“The return of these gods “to an active and outward position as rulers of mankind is predicted in the Asclepius,” notes Peter Goodgame, “which is predicted to come after the long period of spiritual decline in Egypt.”
The prophecy Goodgame refers to from the ancient Asclepius says: “Those gods who rule the earth will be restored, and they will be installed in a city at the furthest threshold of Egypt, which will be founded towards the setting sun and to which all human kind will hasten by land and by sea.”
Goodgame notes the physical whereabouts of the “city” in this prophecy is the Giza Plateau, as located by Garth Fowden in his book, The Egyptian Hermes.
“… in answer to Asclepius enquiry where these gods are at the moment, Trismegistus replies (at Ascl. 27): ‘In a very great city, in the mountains of Libya (in monte Libyco)’, by which is meant the edge of the desert plateau to the west of the Nile valley. A subsequent reference (Ascl. 37) to the temple and tomb of Asclepius (Imhotep) in monte Libyae establishes that the allusion at Ascl. 27 is to the ancient and holy Memphite necropolis, which lay on the desert jabal to the west of Memphis itself.”
“The ‘mountains of Libya,’” Goodgame concludes, “is simply a reference to the plateau that rises above the desert on the west bank of the Nile, west of the ancient city of Memphis. In other words, according to this Hermetic prediction, when the Kosmokrators are ‘restored’ they will be ‘installed in a city’ on or near the Giza Plateau.”
Will the ancient super-man Apollo-Osiris rise from a hidden tomb at the Giza Plateau, as Goodgame believes may be the case? If so, the Asclepius could have been more than a pagan prophecy. It may have been a record pointing to where the body of the ‘god’ was stored in times past.”
What this is saying in other words is; there is an ancient prophecy by the Oracle of Delphi saying the god Apollo-Osiris, who would become the antichrist would arise from near ancient city of Memphis Egypt.
New York Times
Tombs of Osiris and Thotmes III. Found.
M. Loret, Director General of the excavations and of the Museum of Cairo, declares that the tomb of Osiris has been found by M. Amelineau, at Abydos, near Luxor.
It can also be noted that the Delphi was considered of such importance she can be found on the Sistine Chapel in Rome.
One hell of a deal: Pope Francis offers reduced time in Purgatory for Catholics that follow him on Twitter
Court in charge of forgiveness of sins says those that follow upcoming event via social media will be granted indulgences
WEDNESDAY 17 JULY 2013
Salvation – or at least a shorter stay in Purgatory – might now be only a tweet away with news that Pope Francis is to offer “indulgences” – remissions for temporary punishment – to the faithful who follow him on the social media site.
Around 1.5 million are expected to flock to Rio de Janeiro to celebrate World Youth Day with the Argentine pontiff later this month. But for those who can’t make it to Brazil, forgiveness may be available to contrite sinners who follow Francis’s progress via their TV screen or social networks.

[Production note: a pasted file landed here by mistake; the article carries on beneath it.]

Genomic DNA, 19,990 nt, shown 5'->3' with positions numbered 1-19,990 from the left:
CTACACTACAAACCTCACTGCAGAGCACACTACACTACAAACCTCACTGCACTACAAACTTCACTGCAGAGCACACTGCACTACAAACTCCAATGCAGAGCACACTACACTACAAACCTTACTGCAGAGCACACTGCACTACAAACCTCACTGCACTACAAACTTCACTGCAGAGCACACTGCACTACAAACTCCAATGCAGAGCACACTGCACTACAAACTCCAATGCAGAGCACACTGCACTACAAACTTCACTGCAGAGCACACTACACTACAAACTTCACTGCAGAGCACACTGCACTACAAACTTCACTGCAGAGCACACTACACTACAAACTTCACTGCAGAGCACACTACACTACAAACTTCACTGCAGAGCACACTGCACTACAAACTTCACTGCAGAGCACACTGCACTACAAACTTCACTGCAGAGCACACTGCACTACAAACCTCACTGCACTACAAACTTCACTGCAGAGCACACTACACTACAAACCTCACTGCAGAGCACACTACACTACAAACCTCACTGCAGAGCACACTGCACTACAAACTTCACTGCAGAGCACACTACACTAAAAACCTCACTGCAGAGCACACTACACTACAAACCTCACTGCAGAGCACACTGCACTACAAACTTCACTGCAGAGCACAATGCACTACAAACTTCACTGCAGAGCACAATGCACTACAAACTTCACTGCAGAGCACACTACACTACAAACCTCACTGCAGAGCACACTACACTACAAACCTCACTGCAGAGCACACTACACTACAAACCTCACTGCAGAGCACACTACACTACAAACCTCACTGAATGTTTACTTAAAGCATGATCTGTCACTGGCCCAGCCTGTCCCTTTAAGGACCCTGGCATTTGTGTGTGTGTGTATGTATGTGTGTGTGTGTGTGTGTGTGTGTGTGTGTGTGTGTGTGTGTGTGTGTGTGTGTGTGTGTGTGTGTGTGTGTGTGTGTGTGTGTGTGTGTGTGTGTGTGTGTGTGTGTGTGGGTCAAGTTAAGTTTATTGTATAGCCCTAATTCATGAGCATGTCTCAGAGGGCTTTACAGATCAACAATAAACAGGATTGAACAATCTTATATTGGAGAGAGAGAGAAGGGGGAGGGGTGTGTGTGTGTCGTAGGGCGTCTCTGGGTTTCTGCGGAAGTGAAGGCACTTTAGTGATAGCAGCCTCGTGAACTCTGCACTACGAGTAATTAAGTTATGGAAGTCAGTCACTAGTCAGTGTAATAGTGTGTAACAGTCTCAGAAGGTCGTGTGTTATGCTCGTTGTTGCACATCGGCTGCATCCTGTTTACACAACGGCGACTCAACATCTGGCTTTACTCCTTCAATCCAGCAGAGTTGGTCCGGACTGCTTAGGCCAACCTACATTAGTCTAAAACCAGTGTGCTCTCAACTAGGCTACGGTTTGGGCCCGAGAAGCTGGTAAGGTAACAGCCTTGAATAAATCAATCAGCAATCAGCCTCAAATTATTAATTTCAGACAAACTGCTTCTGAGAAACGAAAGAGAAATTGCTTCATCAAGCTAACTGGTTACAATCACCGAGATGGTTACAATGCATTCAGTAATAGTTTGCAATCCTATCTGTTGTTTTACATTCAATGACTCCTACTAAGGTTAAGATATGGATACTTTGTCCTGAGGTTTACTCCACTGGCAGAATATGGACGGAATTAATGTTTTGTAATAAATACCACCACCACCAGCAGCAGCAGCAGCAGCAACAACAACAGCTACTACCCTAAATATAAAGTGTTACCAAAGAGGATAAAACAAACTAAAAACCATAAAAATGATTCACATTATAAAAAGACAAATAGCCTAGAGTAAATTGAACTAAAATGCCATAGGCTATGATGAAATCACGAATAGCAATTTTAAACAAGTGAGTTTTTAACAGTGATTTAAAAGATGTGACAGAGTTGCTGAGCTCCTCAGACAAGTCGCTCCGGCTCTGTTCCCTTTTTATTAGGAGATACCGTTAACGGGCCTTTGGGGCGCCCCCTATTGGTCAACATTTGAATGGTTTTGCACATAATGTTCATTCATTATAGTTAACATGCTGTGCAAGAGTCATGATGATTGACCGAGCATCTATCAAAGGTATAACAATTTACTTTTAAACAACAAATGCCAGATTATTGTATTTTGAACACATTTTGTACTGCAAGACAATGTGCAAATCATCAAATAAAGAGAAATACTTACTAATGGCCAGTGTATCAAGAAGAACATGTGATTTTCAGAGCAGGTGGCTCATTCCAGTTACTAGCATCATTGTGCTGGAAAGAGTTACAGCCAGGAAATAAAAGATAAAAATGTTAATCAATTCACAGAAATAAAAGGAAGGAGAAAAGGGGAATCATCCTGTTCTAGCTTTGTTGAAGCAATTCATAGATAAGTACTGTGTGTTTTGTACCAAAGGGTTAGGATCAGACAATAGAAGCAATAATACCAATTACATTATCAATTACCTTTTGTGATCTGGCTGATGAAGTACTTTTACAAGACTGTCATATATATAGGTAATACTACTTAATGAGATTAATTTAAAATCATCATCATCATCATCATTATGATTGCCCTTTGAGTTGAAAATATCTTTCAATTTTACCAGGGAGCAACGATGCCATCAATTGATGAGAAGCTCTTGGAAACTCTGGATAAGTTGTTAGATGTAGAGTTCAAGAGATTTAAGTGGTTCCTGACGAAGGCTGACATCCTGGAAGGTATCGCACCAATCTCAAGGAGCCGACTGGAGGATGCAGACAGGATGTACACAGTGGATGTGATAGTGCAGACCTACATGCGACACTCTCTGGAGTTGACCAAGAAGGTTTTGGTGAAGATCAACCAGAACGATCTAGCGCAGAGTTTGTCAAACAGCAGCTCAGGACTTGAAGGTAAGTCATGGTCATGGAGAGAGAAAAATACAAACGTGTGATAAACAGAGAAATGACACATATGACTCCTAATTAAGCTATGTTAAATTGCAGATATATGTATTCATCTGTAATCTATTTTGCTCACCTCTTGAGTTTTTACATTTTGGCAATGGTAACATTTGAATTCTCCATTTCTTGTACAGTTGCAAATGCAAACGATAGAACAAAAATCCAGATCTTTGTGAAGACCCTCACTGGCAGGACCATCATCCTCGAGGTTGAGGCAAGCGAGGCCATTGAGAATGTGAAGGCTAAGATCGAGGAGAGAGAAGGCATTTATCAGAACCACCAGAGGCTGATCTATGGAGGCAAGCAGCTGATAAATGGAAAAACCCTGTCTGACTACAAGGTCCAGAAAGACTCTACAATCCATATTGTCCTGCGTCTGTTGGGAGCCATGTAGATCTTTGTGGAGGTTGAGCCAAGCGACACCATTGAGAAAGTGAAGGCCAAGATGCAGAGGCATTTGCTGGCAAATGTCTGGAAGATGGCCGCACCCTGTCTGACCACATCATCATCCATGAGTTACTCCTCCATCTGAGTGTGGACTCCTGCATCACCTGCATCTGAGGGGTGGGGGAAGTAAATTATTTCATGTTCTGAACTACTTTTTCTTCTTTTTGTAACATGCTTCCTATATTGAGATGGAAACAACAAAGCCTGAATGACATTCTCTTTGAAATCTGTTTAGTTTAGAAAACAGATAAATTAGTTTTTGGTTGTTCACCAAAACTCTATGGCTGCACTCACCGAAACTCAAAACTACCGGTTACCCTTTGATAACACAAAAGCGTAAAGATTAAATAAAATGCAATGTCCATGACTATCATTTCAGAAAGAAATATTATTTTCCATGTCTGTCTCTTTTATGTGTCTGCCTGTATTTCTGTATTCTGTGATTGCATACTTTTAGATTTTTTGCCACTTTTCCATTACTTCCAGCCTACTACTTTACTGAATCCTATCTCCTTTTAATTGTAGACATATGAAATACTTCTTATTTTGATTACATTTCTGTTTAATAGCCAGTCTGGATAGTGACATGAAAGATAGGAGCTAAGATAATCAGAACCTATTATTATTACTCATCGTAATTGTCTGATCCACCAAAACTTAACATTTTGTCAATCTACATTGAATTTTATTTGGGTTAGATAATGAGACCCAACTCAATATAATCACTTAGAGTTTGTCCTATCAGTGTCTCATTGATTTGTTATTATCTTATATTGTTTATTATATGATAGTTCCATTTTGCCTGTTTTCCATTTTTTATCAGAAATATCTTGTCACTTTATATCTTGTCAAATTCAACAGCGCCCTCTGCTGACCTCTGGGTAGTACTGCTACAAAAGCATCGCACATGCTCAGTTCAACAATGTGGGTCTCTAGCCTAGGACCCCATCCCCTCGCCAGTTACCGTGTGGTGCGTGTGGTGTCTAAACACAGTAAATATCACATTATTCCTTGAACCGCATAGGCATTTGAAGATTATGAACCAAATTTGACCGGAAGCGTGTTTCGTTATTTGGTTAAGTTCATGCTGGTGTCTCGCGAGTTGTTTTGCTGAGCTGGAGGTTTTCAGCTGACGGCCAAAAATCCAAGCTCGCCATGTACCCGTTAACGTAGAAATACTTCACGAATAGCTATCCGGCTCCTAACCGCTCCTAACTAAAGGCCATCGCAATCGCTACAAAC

The Sacred Apostolic Penitentiary, the Vatican court that rules on the forgiveness of sins, has said that indulgences may be given to those who follow the “rites and pious exercises” of the event on television, radio and through social media.
The Penitentiary said that Pope Francis' Twitter account, which has already gathered seven million followers, would be one such medium.
Vatican officials, noted however, that to obtain indulgences over the internet or otherwise, believers would first have to confess their sins, offer prayers and attend Mass.
“You can't obtain indulgences like getting a coffee from a vending machine,” Archbishop Claudio Maria Celli, head of the pontifical council for social communication, told the Italian newspaper Corriere della Sera.
(“For there is one God, and one mediator between God and men, the man Christ Jesus”. 1 Timothy 2:5)
New studies: ‘Conspiracy theorists’ sane; government dupes crazy, hostile
by Kevin Barrett
July 14, 2013
Recent studies by psychologists and social scientists in the US and UK suggest that contrary to mainstream media stereotypes, those labeled “conspiracy theorists” appear to be saner than those who accept the official versions of contested events.
The most recent study was published on July 8th by psychologists Michael J. Wood and Karen M. Douglas of the University of Kent (UK). Entitled “What about Building 7? A social psychological study of online discussion of 9/11 conspiracy theories,” the study compared “conspiracist” (pro-conspiracy theory) and “conventionalist” (anti-conspiracy) comments at news websites.
The authors were surprised to discover that it is now more conventional to leave so-called conspiracist comments than conventionalist ones: “Of the 2174 comments collected, 1459 were coded as conspiracist and 715 as conventionalist.” In other words, among people who comment on news articles, those who disbelieve government accounts of such events as 9/11 and the JFK assassination outnumber believers by more than two to one. That means it is the pro-conspiracy commenters who are expressing what is now the conventional wisdom, while the anti-conspiracy commenters are becoming a small, beleaguered minority.